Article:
Designing the Poster: The Process
already. How's it going? I'm Clark, or I am here talking about the design process for a silkscreen poster I've been designing for 15 years. And I got introduced to silkscreen posters through going to concert. So I started seeing, you know, two and three color band posters for a ban that would be playing a certain night the week, and I wanted to start drawing them. So that's how I first learned about silkscreen posters. Um, I am, ah, really influenced by by older artwork, a lot of commercial art, anything from old advertisements to package design. And I'm gonna show you kind of my start to finish process and designing a silkscreen poster. So first and foremost, you want to make sure that you have your concept ready. The project that I'm gonna be working on today is one that CREATIVELIVE tasked me with a poster to celebrate silkscreen printing with. They asked me to do a two color poster that was gonna be on 18 by I generally start looking at inspiration either through dribble online dr...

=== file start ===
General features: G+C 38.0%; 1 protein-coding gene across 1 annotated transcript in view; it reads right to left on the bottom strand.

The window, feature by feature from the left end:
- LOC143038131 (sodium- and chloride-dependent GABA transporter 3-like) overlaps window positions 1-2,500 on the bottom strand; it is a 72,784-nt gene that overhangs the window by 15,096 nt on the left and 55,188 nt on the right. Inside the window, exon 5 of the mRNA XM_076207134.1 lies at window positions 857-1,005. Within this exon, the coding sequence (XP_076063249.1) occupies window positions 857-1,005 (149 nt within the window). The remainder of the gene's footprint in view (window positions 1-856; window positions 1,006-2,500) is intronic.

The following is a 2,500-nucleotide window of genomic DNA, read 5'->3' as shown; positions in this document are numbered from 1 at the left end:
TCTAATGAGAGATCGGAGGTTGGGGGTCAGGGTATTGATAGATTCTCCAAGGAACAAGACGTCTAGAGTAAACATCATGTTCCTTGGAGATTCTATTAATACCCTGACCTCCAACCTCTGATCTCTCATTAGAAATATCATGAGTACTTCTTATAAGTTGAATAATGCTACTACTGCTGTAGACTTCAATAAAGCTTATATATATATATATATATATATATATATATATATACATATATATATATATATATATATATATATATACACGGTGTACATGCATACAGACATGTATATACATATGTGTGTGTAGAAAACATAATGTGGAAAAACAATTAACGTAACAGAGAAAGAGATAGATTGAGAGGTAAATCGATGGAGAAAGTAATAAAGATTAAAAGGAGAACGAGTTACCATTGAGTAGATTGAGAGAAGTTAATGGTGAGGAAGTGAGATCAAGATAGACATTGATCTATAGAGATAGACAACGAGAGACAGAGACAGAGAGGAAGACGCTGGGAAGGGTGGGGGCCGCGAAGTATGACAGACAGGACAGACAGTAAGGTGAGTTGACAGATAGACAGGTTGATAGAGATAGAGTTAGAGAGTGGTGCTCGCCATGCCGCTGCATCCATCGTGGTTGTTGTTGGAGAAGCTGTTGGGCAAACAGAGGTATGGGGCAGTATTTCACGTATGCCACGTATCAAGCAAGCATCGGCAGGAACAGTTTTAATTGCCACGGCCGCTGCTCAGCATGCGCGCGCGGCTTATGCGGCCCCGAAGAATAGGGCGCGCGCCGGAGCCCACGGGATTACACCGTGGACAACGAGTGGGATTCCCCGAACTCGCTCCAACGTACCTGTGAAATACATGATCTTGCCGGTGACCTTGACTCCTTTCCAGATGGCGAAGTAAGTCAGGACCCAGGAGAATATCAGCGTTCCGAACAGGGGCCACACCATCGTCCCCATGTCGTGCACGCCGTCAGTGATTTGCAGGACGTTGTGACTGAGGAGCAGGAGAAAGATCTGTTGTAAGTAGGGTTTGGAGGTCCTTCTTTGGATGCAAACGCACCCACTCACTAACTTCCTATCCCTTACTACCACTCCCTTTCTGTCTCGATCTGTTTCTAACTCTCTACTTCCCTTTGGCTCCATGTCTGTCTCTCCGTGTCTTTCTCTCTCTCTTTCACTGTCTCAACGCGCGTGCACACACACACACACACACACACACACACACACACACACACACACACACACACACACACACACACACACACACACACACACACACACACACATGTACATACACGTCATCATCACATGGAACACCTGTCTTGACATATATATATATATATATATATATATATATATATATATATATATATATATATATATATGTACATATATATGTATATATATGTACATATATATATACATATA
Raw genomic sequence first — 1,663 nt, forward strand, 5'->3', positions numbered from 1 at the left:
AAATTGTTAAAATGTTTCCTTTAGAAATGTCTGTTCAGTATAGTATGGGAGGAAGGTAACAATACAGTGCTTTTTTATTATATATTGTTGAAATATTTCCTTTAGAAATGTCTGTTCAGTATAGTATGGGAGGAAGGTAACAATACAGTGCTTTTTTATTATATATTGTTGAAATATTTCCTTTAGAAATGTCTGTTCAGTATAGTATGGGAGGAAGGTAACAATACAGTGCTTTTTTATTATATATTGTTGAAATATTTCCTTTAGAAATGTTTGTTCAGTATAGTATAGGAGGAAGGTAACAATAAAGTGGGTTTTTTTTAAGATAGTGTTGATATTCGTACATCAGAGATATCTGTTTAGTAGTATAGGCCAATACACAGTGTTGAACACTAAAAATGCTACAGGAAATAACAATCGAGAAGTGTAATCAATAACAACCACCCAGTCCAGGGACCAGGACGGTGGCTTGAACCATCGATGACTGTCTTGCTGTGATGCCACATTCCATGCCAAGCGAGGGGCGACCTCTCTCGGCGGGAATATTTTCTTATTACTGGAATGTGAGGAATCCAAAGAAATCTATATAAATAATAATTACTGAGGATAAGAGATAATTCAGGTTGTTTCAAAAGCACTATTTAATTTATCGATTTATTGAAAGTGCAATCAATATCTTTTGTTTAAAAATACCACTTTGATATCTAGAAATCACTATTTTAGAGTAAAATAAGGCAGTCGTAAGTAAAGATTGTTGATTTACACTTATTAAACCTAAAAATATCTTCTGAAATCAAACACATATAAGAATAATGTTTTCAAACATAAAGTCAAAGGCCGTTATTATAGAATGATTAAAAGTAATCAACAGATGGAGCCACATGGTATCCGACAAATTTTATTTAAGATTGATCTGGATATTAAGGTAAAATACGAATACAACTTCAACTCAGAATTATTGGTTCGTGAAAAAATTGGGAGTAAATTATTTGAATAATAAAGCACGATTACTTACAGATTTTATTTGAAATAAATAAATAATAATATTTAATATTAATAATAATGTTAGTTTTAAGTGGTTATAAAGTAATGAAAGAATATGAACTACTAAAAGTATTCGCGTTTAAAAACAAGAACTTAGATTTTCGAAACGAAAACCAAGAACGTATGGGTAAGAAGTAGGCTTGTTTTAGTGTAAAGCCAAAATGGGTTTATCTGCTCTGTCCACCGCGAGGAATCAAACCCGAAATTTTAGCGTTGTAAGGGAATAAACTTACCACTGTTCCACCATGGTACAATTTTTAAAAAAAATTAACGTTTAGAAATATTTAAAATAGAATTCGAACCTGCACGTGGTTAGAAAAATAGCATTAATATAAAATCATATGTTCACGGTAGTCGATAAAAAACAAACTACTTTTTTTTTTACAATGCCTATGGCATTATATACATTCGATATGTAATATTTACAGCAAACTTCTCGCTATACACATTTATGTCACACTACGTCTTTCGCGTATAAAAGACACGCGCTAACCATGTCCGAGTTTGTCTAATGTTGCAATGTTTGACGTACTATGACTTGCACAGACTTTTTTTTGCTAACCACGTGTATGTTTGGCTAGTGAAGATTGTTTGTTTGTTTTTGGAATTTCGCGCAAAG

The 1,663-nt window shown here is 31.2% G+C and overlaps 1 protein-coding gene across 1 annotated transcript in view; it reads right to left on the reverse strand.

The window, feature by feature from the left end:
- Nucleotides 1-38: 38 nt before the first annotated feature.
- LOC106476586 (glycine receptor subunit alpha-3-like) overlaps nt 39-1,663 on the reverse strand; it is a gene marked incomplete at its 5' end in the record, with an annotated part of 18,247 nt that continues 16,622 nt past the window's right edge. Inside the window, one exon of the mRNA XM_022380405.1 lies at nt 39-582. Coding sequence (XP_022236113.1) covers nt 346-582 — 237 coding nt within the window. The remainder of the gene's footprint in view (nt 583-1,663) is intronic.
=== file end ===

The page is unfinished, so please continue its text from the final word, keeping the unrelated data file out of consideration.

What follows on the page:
ibble dot com. It's three bees or Pinterest. Ah, I also look at old old books. Um of a collection of old artwork and, um, just different prints that really inspired me today. But most of most of the inspiration that I have is from several decades before I was even born. All right, so now I'm gonna open up my inspiration folder for the Project for Creative Live Onda. Let's see here. So my inspiration here were old matchbooks from the forties and fifties. As you can see here, the this burlesque club matchbook is what it looks like is three color. So it's black and pink. And this project was for a two color poster. So this already has kind of the feeling going for in terms of working with dynamics and only using two colors. Um, here's another one. This is, I guess, about four colors, therefore colors and, uh, again, like uses the strong dynamics and bold colors, something that is really important when you're working with the limited color palette for a silkscreen poster. So from here, I go into my my sketch phase, and this is around the time that you're gonna want to be starting to think about what? What the actual finished product is gonna be looking like. Um and how that affects what you're actually gonna be using for inks and paper colors. Eso before you get too far into this process, you just kind of wanna be planning ahead in case you need to talk to your to your screen printer about in any special thanks or papers that you might want to use s again. This this posters for a, uh, just celebrating silkscreen printing. And, um, I worked with some custom type in this eso. Generally, I get started in blocking out kind of the general skeleton of the print. So dynamics are really important when you're using a, um, limited color palette. You really want, um, the the poster toe look like a poster that, you know, since that's that's what you're doing. So, um, just going here and block out kind of skeleton of a poster. I generally try and do posters. Um, are the sketching phase of ah opposed to pretty bare bones. I have enough room, actually g o into the file toe to create, um, edits or like, new parts of a poster kind of in post post production. So I'm gonna draw little little guy here, little silk screen printer. He's pulling like a squeegee. Well, hands from a squeegee. And I silk screened myself. So knowing kind of what the process, you know, feels like and actually all the steps to do it. Help me out. Ah, in this project for creativelive. So from here, I'll go into a little bit, Maura Fining of a process. I I I sketch pencil a paper. Sometimes, if you will use a tablet to go into the computer, I'm a little more traditional and old school in this I like to use pen tells twisting race. Um, it's just what I'm used. Teoh has plenty of a racer because I made plenty of mistakes. Um, so go into the sketch and kind of refine it a little more. Um, I have a tracing table or tablet right here, a little like table, so I can actually, um, draw on top of older previous sketches. You can also use tracing paper if you don't have a little light table. This one, actually, I just got a target. It's like a Star Wars one. So you can really get really real bare bones about it. Um, so from here, I get a little more technical, tighten everything up, give my typography going, Keep it real loose so I can still work on everything and on Illustrator. So from here I trace this and, um got it a little tighter. And as you can see in the final outcome that I don't fully, uh, stick with with the sketch, I'll get pretty close and move elements around. But that's why the computer is great for what I dio. A digital illustrator is being able to move elements and tweak them as I see fit. So from here, I'll go in and scan this into the computer. Already have the scan here, and we'll go ahead and show the under base file, which is the sketch for the project. And I'll show ah kind of layers as I go. So you get a night idea of what the steps, um, toe completion are so from here, I block in a lot of the shapes. I know it jumps like straight into a pretty detailed illustration. That's just how it work. When I worked with an angled type, you can actually see right here, I try and make it a contrast in color so I don't doesn't really get lost, um, over the sketch, but you can see it's still still there. I like to work on custom angled type on a straight line and then angle it from there. So I have more flexibility and actually working. You can see I kind of start start to tighten everything up and Adam or elements. And what I ended up doing was I wanted to do kind of a crazy things called like a Dutch angle, where the content, the main content is angled. And then eventually I wanted to straighten it out because it ended up causing me problems. You can see I'm not not married to the to the sketches as my final, but you can see that I'm working with two colors white being the background, and I'm using that as 1/3 color, which is really important. So from here I started editing some of the blocking colors started tightening, tightening up some of the finer details, and then this is where I ended up. Straighten everything out and adding in some of the background details, you can see it went from this Teoh, a pretty dynamic shift in, um and layout, but At the end of the day, it still fits. A skeleton of it is nine, so I'm getting pretty close to the final version. I throw elements out to the scientific side so I can drag him into the the art background. And then I'll skip ahead to the final piece. And this is where I ended up, and I can take out the background sketch. So this is the final final version. From here. I would go into sorting out colors, says two colors. It's pretty easy to change the colors toe, whatever I want. I can make the orange like a yellow are a green. You can see right here that I, you know, ended up making it on orange color. So if I wanted to turn this into, like a yellow diseases, they're dragging a color moving some, uh, some of the the color guides around. So maybe I want to do like a, uh, like a dark blue, like a dark royal and maybe a little bit lighter Green would be my final one. So the editing in the final colors is the easy part, the making, the design, uh, functional and really just kind of telling a story is the tough part and making your hierarchy really strong, UM, is the difficult part, and then going from color selection and then paper selection to your printer is the next step that you need to be thinking about.